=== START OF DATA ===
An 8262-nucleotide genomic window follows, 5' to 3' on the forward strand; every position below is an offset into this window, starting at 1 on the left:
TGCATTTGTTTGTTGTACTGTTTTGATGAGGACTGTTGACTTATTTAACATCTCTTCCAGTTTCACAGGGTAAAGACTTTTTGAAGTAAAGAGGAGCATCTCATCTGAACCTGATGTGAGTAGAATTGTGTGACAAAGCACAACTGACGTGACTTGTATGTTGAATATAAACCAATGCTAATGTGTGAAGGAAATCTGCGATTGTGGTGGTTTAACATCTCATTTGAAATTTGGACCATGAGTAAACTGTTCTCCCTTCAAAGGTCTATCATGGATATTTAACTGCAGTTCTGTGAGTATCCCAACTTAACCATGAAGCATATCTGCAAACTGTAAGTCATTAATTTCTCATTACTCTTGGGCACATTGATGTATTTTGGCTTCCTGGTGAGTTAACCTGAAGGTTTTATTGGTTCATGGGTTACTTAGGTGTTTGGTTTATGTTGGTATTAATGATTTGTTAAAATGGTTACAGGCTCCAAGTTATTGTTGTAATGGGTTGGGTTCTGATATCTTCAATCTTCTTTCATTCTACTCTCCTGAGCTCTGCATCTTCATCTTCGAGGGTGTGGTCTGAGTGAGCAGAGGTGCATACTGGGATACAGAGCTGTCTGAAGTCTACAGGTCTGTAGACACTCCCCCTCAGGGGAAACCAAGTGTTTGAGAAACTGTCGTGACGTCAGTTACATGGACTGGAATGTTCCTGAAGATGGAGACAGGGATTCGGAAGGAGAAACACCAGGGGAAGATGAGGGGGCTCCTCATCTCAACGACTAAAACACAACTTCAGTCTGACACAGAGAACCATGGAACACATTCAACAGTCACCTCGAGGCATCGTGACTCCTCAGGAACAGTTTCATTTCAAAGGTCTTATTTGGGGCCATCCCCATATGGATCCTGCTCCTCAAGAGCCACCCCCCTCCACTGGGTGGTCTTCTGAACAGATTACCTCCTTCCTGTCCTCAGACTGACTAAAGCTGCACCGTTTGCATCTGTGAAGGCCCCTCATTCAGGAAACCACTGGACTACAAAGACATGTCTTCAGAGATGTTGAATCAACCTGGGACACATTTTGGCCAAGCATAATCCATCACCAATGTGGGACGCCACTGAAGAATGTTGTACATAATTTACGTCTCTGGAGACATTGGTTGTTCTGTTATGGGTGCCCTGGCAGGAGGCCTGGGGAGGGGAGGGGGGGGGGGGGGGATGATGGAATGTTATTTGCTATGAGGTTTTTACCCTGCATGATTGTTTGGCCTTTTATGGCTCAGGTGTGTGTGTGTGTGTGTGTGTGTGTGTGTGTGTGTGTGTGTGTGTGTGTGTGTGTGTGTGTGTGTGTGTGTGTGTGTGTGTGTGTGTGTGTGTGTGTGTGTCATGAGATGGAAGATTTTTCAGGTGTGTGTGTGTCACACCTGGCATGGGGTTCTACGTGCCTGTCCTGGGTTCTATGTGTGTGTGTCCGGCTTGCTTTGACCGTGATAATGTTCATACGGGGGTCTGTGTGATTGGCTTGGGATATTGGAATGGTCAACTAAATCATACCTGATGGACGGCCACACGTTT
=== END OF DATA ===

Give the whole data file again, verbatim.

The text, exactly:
An 8262-nucleotide genomic window follows, 5' to 3' on the forward strand; every position below is an offset into this window, starting at 1 on the left:
TGCATTTGTTTGTTGTACTGTTTTGATGAGGACTGTTGACTTATTTAACATCTCTTCCAGTTTCACAGGGTAAAGACTTTTTGAAGTAAAGAGGAGCATCTCATCTGAACCTGATGTGAGTAGAATTGTGTGACAAAGCACAACTGACGTGACTTGTATGTTGAATATAAACCAATGCTAATGTGTGAAGGAAATCTGCGATTGTGGTGGTTTAACATCTCATTTGAAATTTGGACCATGAGTAAACTGTTCTCCCTTCAAAGGTCTATCATGGATATTTAACTGCAGTTCTGTGAGTATCCCAACTTAACCATGAAGCATATCTGCAAACTGTAAGTCATTAATTTCTCATTACTCTTGGGCACATTGATGTATTTTGGCTTCCTGGTGAGTTAACCTGAAGGTTTTATTGGTTCATGGGTTACTTAGGTGTTTGGTTTATGTTGGTATTAATGATTTGTTAAAATGGTTACAGGCTCCAAGTTATTGTTGTAATGGGTTGGGTTCTGATATCTTCAATCTTCTTTCATTCTACTCTCCTGAGCTCTGCATCTTCATCTTCGAGGGTGTGGTCTGAGTGAGCAGAGGTGCATACTGGGATACAGAGCTGTCTGAAGTCTACAGGTCTGTAGACACTCCCCCTCAGGGGAAACCAAGTGTTTGAGAAACTGTCGTGACGTCAGTTACATGGACTGGAATGTTCCTGAAGATGGAGACAGGGATTCGGAAGGAGAAACACCAGGGGAAGATGAGGGGGCTCCTCATCTCAACGACTAAAACACAACTTCAGTCTGACACAGAGAACCATGGAACACATTCAACAGTCACCTCGAGGCATCGTGACTCCTCAGGAACAGTTTCATTTCAAAGGTCTTATTTGGGGCCATCCCCATATGGATCCTGCTCCTCAAGAGCCACCCCCCTCCACTGGGTGGTCTTCTGAACAGATTACCTCCTTCCTGTCCTCAGACTGACTAAAGCTGCACCGTTTGCATCTGTGAAGGCCCCTCATTCAGGAAACCACTGGACTACAAAGACATGTCTTCAGAGATGTTGAATCAACCTGGGACACATTTTGGCCAAGCATAATCCATCACCAATGTGGGACGCCACTGAAGAATGTTGTACATAATTTACGTCTCTGGAGACATTGGTTGTTCTGTTATGGGTGCCCTGGCAGGAGGCCTGGGGAGGGGAGGGGGGGGGGGGGGGATGATGGAATGTTATTTGCTATGAGGTTTTTACCCTGCATGATTGTTTGGCCTTTTATGGCTCAGGTGTGTGTGTGTGTGTGTGTGTGTGTGTGTGTGTGTGTGTGTGTGTGTGTGTGTGTGTGTGTGTGTGTGTGTGTGTGTGTGTGTGTGTGTGTGTGTGTGTGTCATGAGATGGAAGATTTTTCAGGTGTGTGTGTGTCACACCTGGCATGGGGTTCTACGTGCCTGTCCTGGGTTCTATGTGTGTGTGTCCGGCTTGCTTTGACCGTGATAATGTTCATACGGGGGTCTGTGTGATTGGCTTGGGATATTGGAATGGTCAACTAAATCATACCTGATGGACGGCCACACGTTT